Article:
Another open-source initiative that aims to assist gamers in archiving games for the future is being targeted by Nintendo. This business has a personal grudge against the practice of emulation. Through his Twitter account, programmer Simon Aarons said that Nintendo had sent a DMCA takedown complaint to Github, requesting that the website erase any references to Lockpick.
For those who need to be made aware, Lockpick is a homebrew project that enables players to dump their digital keys from games played on the Nintendo Switch. If they take these steps, they can play Nintendo Switch games on the emulators installed on their personal computers.
According to Nintendo, the takedown request was made due to an infringement of Nintendo’s copyright and an apparent means to “circumvent technological protection measures.”
According to what is written in the request, “The reported repository offers and provides access to circumvention software that infringes on Nintendo’s intellectual property rights.” With a customized Nintendo Switch console, Lockpick can circumvent Nintendo’s Technological Measures for video games. More specifically, Lockpick can circumvent the Console TPMs to enable unauthorized access, extraction, and decryption of all the cryptographic keys, including product keys, contained in the Nintendo Switch.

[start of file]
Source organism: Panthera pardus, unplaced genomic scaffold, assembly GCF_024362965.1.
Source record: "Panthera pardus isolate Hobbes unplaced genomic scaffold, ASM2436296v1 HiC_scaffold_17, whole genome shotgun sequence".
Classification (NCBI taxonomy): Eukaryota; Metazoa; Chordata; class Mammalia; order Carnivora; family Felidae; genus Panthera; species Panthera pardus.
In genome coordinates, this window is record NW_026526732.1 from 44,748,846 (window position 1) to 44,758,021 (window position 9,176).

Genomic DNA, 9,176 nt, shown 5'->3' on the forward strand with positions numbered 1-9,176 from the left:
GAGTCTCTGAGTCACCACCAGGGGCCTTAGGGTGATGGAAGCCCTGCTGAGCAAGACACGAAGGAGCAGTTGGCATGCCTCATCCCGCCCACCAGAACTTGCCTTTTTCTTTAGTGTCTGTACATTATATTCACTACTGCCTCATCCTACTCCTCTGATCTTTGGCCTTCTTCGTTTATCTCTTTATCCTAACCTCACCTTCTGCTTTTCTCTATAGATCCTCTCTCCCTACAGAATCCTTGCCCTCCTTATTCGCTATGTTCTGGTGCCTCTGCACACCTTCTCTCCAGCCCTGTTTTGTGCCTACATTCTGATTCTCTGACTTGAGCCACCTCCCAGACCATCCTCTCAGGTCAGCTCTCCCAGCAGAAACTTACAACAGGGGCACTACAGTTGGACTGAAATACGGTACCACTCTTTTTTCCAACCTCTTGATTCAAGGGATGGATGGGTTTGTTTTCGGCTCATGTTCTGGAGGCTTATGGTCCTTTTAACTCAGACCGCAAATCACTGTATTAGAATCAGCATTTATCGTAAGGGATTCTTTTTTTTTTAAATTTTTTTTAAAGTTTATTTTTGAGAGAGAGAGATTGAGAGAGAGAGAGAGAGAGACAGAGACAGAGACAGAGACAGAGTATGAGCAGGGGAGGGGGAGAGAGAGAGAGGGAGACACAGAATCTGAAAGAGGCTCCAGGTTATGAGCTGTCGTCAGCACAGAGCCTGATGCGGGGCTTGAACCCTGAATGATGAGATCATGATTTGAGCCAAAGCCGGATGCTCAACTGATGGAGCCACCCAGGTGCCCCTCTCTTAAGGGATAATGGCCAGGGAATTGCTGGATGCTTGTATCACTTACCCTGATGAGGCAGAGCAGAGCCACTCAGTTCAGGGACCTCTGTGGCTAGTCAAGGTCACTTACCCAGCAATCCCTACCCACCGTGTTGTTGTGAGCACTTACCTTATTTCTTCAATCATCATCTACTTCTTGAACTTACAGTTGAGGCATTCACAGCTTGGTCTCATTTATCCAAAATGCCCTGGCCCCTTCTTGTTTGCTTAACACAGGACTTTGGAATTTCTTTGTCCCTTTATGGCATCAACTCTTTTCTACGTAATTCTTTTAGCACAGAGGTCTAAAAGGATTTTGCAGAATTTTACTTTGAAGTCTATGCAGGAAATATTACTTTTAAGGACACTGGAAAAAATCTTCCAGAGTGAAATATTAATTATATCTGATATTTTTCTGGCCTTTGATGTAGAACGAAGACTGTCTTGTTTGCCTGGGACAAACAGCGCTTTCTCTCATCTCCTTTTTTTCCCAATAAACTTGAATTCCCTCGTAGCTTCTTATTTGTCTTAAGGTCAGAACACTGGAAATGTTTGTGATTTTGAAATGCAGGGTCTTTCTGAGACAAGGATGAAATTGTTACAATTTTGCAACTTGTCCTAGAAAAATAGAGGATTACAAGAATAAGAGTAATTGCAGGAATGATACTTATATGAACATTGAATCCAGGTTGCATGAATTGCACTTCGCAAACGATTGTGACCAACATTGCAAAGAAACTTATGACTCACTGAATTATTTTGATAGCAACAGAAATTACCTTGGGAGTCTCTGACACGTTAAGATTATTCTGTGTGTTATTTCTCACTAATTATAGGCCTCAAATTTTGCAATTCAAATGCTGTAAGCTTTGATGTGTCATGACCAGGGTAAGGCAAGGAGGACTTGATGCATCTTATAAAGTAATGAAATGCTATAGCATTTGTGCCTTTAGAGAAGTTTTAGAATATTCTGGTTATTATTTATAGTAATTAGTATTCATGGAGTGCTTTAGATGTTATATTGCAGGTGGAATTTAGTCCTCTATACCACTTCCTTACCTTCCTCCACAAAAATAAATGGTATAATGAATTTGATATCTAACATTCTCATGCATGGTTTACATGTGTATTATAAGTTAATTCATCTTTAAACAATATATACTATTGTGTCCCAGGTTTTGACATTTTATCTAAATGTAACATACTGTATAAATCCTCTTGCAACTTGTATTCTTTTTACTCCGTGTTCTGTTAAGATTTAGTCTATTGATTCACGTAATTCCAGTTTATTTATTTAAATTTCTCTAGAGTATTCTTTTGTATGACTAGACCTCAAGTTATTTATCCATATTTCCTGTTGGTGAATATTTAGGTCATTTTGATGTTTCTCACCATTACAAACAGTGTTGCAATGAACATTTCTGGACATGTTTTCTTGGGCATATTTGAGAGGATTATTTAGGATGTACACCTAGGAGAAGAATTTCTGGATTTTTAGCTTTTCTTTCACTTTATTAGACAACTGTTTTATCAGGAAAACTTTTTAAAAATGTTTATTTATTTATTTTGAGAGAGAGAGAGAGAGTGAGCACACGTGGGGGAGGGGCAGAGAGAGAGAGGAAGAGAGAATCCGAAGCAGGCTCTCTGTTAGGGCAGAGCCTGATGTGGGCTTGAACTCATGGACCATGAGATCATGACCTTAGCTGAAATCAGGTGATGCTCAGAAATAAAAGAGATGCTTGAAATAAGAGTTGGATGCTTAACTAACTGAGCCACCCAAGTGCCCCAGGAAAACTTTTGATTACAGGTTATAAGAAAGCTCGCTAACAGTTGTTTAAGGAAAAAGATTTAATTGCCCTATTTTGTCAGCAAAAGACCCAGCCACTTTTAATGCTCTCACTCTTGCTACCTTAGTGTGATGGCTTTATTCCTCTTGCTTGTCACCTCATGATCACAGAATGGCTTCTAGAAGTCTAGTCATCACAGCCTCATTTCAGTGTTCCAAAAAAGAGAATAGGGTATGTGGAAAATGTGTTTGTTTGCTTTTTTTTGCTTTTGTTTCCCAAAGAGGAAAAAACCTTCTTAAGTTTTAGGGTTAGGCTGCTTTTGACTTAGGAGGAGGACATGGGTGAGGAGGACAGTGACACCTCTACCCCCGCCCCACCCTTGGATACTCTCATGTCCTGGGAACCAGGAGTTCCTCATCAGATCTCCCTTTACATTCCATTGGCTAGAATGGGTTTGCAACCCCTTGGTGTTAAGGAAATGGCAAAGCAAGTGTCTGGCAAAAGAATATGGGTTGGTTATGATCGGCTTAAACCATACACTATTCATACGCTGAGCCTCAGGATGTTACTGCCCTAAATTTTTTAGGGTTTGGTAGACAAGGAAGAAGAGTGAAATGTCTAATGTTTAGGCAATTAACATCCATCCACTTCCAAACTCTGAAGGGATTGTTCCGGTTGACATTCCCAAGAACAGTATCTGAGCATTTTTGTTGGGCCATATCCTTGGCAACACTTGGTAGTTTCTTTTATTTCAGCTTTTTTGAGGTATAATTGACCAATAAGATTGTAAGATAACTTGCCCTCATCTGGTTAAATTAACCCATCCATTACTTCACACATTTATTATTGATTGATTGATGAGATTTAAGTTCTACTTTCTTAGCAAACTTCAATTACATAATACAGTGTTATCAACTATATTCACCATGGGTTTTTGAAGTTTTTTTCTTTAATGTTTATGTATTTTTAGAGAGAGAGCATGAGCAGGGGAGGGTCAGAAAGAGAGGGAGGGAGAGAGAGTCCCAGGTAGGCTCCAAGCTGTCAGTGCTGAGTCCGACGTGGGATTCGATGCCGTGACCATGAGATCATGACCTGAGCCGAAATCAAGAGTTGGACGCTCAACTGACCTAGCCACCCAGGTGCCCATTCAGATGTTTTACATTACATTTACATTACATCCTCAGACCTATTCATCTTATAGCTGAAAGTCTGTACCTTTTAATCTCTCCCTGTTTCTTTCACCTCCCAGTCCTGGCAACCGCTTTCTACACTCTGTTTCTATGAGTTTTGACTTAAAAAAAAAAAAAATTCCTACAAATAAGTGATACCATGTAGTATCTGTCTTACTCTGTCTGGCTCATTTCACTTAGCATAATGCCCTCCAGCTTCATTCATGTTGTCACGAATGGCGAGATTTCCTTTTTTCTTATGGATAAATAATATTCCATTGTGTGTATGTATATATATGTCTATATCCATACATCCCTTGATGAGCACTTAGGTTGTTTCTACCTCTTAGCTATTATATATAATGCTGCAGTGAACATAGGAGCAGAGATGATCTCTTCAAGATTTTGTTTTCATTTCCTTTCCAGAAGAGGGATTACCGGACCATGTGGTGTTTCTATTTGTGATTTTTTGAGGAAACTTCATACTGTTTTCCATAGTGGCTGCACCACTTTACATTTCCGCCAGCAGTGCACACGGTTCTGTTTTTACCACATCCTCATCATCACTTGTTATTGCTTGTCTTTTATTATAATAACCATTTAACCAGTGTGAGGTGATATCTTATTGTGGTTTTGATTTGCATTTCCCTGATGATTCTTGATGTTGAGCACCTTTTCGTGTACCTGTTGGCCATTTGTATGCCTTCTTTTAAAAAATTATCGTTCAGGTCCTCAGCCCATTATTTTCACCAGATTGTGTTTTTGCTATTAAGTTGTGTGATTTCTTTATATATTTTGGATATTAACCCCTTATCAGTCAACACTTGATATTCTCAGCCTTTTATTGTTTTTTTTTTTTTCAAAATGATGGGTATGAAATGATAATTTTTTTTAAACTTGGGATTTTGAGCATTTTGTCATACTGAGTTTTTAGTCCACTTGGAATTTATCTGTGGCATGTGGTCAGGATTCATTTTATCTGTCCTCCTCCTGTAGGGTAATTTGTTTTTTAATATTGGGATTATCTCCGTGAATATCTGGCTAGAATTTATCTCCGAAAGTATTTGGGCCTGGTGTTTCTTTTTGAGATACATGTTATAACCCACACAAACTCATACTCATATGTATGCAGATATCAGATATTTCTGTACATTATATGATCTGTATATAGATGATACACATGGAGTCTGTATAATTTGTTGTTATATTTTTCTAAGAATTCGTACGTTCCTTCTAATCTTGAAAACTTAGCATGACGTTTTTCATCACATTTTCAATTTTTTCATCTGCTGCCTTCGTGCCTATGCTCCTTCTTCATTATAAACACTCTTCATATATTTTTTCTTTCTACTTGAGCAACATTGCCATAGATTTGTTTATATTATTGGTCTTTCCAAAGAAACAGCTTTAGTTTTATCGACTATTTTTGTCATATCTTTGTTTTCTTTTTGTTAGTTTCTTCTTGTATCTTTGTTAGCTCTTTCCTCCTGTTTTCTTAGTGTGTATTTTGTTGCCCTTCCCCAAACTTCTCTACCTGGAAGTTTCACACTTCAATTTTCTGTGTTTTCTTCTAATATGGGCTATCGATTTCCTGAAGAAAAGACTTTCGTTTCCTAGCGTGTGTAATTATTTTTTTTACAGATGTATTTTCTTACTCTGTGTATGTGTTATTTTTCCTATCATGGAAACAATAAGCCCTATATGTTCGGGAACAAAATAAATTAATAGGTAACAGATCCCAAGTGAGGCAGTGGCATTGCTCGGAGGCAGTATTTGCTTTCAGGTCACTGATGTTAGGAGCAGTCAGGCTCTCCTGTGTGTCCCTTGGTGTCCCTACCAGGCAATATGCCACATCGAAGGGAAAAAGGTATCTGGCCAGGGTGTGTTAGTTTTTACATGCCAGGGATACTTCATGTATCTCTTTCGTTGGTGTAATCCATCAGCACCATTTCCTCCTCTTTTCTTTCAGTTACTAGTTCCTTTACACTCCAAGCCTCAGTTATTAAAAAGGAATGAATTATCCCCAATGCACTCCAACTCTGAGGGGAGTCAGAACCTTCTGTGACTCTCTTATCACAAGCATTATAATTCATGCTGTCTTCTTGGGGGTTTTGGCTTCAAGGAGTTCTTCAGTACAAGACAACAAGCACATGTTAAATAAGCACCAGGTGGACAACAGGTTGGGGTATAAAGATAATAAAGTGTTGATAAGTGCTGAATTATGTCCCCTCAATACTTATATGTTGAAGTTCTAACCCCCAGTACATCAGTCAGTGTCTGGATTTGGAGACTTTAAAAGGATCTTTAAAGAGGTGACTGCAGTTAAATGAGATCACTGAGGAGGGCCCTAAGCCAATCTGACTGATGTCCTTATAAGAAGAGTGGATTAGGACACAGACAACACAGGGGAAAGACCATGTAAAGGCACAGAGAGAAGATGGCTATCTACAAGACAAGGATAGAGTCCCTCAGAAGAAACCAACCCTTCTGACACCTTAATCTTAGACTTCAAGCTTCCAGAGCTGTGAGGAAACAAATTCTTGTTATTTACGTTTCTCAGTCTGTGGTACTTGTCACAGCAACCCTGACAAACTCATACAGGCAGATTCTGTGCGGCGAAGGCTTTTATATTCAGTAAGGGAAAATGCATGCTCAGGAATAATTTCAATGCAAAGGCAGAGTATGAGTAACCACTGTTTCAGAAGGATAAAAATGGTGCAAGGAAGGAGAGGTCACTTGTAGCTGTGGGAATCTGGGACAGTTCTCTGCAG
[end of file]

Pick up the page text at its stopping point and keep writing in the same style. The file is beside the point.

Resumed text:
“The decrypted keys facilitate copyright infringement by permitting users to play pirated versions of Nintendo’s copyright-protected game software on systems without Nintendo’s Console TPMs or systems on which Nintendo’s Console TPMs have been disabled.” “The decrypted keys”
If Lockpick is taken offline, consumers will be deprived of one of the few legitimate means by which they can imitate Nintendo Switch games. Those who want to imitate games will almost certainly have to seek out alternative ways to gain access to the titles, including pirating games if they need the ability to dump the digital keys needed to play their games.
As of the time this article was published, the Lockpick repository can still be downloaded from GitHub and accessed there. As of yet, Nintendo’s request for the deletion has not been met with any answer.
The timing of Nintendo’s DMCA takedown request coincides with the very last moments before the release of The Legend of Zelda: Tears of the Kingdom. Even though the game will be available for purchase on May 12, it has already been pirated and can be played online via various PC emulators.
What are your thoughts on Nintendo’s new offensive against emulation and the preservation of video games?